John Shively (1804-1893)
John M. Shively was an Oregon pioneer who was active in territorial affairs as a businessman, lobbyist, postmaster, surveyor, and gold seeker. He was born April 2, 1804, in Shelby County, Kentucky. He taught school and opened a dry goods store before marrying Martha Meade Johnson in 1836. In the Panic of 1837, he lost five stores that he had built in St. Louis, and he became a surveyor. When his wife died in 1842, he decided to go to Oregon.
As a promoter for immigration to Oregon, Shively enlisted 300 people to travel with him. After failing to receive military protection for the journey from the U.S. Congress and losing the confidence of almost all of his fellow travelers, he left St. Louis in spring 1843 with six others. At Independence, Missouri, he joined the large train that made the first great migration to Oregon. When they reached Fort Hall, Shively was one of thirty who broke off from the rest and made an unsuccessful attempt to find a more direct route to the Willamette Valley. They rejoined the main train at Fort Boise and arrived at Fort Vancouver, by way of Whitman mission and The Dalles, in October.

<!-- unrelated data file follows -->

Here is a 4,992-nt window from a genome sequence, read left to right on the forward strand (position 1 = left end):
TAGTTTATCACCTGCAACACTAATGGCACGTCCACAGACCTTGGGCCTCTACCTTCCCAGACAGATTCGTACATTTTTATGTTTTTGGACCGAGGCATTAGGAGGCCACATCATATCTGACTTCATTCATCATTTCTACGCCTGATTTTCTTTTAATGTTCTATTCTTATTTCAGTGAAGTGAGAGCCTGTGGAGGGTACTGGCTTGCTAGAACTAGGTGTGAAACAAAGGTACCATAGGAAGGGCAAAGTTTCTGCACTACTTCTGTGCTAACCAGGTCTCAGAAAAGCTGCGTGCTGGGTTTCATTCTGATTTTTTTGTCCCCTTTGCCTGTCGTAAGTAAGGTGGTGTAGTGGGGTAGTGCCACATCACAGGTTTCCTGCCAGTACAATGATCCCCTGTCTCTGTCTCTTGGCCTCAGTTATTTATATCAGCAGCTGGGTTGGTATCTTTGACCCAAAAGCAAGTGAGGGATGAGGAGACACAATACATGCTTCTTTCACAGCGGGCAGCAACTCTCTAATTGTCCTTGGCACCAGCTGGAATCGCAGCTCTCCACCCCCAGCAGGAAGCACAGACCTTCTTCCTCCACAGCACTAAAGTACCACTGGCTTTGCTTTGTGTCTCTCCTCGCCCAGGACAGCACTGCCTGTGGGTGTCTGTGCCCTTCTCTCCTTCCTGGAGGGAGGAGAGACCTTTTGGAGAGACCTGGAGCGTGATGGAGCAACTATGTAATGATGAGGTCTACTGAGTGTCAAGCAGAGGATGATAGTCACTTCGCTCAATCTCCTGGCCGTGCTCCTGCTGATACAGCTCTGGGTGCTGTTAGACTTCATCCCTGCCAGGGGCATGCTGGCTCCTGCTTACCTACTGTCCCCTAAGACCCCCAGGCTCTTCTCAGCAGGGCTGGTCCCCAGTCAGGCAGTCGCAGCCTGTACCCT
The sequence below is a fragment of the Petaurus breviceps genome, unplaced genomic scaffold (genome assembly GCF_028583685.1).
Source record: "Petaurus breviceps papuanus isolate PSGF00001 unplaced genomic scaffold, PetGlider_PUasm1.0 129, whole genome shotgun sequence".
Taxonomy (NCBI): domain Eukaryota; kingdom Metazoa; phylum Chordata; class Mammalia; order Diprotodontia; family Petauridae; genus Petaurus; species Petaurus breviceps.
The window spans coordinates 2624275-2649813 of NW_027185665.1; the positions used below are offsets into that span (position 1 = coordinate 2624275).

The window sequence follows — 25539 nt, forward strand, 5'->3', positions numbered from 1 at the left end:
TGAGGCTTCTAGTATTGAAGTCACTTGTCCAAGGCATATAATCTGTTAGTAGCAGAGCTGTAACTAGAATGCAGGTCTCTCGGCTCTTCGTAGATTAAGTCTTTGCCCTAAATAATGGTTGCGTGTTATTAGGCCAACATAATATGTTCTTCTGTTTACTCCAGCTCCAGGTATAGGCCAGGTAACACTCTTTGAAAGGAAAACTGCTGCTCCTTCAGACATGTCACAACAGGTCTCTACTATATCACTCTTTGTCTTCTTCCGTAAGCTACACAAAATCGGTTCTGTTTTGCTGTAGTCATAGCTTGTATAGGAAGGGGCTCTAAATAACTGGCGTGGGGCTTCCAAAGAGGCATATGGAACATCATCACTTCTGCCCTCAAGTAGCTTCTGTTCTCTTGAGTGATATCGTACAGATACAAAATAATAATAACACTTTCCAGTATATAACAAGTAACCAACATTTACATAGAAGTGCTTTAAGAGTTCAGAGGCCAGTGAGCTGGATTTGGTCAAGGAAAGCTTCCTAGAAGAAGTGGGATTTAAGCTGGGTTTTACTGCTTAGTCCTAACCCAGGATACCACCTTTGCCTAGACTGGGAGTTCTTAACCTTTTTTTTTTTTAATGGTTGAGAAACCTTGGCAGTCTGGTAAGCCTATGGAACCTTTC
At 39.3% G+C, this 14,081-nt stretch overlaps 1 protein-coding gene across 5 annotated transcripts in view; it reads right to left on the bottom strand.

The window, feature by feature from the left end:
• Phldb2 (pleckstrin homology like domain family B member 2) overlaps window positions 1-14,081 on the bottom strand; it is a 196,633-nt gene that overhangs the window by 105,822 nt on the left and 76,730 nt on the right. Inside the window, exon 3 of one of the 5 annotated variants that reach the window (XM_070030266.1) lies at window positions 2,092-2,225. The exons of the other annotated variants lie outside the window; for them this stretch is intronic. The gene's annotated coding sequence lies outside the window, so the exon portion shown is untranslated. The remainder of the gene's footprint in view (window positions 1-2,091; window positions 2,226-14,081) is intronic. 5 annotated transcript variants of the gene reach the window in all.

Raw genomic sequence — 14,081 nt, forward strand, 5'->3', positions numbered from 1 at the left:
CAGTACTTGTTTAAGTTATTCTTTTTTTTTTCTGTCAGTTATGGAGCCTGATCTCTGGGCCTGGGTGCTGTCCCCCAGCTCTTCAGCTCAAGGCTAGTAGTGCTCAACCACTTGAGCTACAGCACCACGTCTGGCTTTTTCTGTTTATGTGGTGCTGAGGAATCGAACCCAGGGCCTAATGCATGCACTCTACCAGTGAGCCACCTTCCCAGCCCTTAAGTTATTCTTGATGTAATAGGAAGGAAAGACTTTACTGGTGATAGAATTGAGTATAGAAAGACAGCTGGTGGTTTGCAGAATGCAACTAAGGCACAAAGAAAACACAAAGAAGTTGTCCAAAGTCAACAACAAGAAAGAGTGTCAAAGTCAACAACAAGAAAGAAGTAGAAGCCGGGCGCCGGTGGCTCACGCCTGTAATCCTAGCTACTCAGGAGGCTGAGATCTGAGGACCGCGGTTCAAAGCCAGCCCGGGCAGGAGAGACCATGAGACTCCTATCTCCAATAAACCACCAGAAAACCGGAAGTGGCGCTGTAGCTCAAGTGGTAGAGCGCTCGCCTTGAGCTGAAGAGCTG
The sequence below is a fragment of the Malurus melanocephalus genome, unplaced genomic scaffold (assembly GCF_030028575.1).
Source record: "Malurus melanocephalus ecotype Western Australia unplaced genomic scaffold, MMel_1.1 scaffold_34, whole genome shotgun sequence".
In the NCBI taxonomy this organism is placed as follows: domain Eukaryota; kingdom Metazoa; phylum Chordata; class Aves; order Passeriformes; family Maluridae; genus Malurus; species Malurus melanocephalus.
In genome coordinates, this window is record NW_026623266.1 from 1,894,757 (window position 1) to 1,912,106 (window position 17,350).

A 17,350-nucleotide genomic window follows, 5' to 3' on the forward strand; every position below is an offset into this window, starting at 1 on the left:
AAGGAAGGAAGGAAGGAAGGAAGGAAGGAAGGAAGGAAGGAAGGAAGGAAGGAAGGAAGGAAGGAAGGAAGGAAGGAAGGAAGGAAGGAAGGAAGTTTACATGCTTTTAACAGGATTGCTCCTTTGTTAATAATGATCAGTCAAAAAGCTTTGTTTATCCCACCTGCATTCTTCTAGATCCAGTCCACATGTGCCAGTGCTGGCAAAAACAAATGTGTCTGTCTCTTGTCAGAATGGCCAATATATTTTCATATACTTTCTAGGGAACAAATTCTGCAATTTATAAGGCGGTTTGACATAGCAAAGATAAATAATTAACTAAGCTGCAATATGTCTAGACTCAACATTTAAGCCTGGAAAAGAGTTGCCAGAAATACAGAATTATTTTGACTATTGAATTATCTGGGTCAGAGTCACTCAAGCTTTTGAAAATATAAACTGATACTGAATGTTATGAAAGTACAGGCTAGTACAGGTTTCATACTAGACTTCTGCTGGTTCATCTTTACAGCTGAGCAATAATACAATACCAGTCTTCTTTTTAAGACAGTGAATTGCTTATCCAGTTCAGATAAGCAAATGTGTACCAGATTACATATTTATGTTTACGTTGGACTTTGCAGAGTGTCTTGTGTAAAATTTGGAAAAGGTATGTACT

In 1844, Shively settled on a land claim at Astoria and laid out a town, but the Hudson's Bay Company disputed his claim and forced him to leave the area. In April 1845, he traveled east on the Oregon Trail to St. Louis and then to Washington, D.C., where he lived for more than a year. While there, he participated in the Northwest boundary negotiations, lobbied for mail service to Oregon, and published a guidebook, Route and Distances to Oregon and California (1846), which includes general advice to emigrants.
In March 1847, the U.S. Postmaster General appointed Shively postmaster of Astoria, the first postmaster west of the Rocky Mountains. That summer, he and his second wife, Susan Elliott, traveled to Astoria, carrying the first U.S. mail overland to Oregon. He served as postmaster and justice of the peace in Astoria until he was lured to California by the gold rush in 1849. On his return voyage home the next year, he lost all his earnings in a shipwreck and then learned that he had been replaced as postmaster. From 1851 to 1854, he served as Clatsop County surveyor and road commissioner.
When gold was discovered in southern Oregon in the early 1850s, Shively left for the goldfields and made a a good deal of money at Shively's Gulch near Jacksonville. He eventually returned to Astoria to administer his extensive properties there. His wife Susan died in 1883. Shively died ten years later, on April 4, 1893, after spending five years bedridden in an Astoria hospital.
"John M. Shively, 1846." In vol. 2 of News of the Plains and Rockies, 1803-1865, David A. White, ed. Spokane: Arthur H. Clark Co., 1996.
List, Howard M. and Edith M., eds. "John M. Shively"s Memoir." Pts. 1 and 2. Oregon Historical Quarterly 81, no. 1 (Spring, 1980): 5-29; 81, no.2 (Summer, 1980): 181-95.
This entry was last updated on March 17, 2018